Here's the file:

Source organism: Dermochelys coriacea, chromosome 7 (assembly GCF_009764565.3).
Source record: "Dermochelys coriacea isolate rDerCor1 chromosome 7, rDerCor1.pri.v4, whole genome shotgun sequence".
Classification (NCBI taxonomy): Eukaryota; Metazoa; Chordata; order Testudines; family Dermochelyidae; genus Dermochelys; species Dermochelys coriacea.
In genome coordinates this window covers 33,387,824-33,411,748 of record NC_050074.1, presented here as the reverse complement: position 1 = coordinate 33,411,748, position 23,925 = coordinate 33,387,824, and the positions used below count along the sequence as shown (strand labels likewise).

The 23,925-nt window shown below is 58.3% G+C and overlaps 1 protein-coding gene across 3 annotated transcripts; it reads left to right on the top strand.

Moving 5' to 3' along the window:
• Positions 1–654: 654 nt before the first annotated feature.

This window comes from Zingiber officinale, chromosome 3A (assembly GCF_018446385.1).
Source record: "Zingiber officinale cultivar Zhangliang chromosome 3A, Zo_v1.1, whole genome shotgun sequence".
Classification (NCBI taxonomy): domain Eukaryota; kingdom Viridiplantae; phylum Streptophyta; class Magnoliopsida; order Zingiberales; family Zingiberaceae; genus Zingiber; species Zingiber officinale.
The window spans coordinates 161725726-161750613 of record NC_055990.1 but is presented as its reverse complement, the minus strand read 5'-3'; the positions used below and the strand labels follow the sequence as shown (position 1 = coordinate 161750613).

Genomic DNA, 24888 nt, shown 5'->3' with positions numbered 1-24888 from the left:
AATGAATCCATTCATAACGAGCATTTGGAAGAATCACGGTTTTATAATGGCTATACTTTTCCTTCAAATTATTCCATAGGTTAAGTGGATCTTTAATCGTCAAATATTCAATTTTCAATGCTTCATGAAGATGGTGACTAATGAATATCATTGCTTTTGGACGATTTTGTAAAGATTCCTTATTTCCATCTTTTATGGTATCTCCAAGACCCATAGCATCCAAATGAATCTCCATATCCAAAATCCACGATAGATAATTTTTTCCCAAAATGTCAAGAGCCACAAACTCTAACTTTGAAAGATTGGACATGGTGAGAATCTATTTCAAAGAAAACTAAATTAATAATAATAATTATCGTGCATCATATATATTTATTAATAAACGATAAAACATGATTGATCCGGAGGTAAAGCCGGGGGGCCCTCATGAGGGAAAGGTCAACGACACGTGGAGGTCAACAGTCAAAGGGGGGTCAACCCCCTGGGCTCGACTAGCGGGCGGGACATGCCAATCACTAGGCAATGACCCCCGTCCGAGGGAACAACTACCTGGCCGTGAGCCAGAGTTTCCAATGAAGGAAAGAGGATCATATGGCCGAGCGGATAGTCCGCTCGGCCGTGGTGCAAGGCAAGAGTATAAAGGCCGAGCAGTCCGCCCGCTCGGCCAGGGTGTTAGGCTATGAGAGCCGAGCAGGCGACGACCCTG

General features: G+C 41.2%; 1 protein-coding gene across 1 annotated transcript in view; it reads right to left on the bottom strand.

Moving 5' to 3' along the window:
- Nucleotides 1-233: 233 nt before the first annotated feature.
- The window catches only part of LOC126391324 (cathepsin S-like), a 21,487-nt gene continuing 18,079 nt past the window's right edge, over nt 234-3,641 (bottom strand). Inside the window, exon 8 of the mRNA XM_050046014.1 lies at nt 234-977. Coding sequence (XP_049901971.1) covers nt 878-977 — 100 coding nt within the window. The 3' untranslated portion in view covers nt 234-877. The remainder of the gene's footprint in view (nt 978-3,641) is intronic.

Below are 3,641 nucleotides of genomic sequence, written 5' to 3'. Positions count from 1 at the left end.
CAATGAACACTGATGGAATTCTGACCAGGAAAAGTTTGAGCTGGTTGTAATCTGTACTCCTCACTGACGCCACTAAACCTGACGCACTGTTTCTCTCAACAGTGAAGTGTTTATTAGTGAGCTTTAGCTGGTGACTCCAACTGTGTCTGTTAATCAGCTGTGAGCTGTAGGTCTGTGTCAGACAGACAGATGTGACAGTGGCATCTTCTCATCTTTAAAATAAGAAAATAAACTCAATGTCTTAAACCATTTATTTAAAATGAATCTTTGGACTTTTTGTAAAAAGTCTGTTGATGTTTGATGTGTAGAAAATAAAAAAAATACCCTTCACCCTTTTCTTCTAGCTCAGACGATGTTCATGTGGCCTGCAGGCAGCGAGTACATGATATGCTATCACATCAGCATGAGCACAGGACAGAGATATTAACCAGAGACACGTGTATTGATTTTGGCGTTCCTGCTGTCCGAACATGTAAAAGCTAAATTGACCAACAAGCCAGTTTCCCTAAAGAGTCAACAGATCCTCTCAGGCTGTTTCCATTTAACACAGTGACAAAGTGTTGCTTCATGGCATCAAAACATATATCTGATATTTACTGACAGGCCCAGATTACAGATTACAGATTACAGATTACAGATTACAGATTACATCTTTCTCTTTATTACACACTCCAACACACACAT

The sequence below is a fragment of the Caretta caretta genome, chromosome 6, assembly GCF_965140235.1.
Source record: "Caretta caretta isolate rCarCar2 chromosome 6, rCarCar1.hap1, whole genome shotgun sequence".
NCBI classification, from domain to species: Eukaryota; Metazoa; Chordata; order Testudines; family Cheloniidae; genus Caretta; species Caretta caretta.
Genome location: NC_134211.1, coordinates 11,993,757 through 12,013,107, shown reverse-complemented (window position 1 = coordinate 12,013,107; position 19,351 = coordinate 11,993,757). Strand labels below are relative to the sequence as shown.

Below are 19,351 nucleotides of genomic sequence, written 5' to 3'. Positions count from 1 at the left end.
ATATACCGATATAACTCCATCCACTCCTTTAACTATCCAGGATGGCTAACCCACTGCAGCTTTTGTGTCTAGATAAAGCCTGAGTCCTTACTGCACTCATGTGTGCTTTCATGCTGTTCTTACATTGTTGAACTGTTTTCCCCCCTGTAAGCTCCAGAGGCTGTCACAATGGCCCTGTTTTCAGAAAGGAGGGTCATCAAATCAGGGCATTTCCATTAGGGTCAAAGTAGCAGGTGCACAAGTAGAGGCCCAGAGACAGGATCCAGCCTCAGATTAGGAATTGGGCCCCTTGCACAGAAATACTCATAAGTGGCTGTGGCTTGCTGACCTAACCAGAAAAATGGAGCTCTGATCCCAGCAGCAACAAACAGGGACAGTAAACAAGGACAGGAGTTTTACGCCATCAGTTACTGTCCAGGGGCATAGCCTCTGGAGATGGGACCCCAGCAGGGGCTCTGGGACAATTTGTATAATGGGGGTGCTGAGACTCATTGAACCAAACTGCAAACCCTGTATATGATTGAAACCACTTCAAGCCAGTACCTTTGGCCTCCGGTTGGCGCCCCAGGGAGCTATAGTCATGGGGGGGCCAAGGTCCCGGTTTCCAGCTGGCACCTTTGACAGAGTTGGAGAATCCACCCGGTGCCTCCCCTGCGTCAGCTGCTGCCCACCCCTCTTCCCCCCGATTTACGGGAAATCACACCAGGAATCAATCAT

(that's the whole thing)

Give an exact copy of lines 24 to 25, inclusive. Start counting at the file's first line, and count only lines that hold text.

Below are 19,351 nucleotides of genomic sequence, written 5' to 3'. Positions count from 1 at the left end.
ATATACCGATATAACTCCATCCACTCCTTTAACTATCCAGGATGGCTAACCCACTGCAGCTTTTGTGTCTAGATAAAGCCTGAGTCCTTACTGCACTCATGTGTGCTTTCATGCTGTTCTTACATTGTTGAACTGTTTTCCCCCCTGTAAGCTCCAGAGGCTGTCACAATGGCCCTGTTTTCAGAAAGGAGGGTCATCAAATCAGGGCATTTCCATTAGGGTCAAAGTAGCAGGTGCACAAGTAGAGGCCCAGAGACAGGATCCAGCCTCAGATTAGGAATTGGGCCCCTTGCACAGAAATACTCATAAGTGGCTGTGGCTTGCTGACCTAACCAGAAAAATGGAGCTCTGATCCCAGCAGCAACAAACAGGGACAGTAAACAAGGACAGGAGTTTTACGCCATCAGTTACTGTCCAGGGGCATAGCCTCTGGAGATGGGACCCCAGCAGGGGCTCTGGGACAATTTGTATAATGGGGGTGCTGAGACTCATTGAACCAAACTGCAAACCCTGTATATGATTGAAACCACTTCAAGCCAGTACCTTTGGCCTCCGGTTGGCGCCCCAGGGAGCTATAGTCATGGGGGGGCCAAGGTCCCGGTTTCCAGCTGGCACCTTTGACAGAGTTGGAGAATCCACCCGGTGCCTCCCCTGCGTCAGCTGCTGCCCACCCCTCTTCCCCCCGATTTACGGGAAATCACACCAGGAATCAATCAT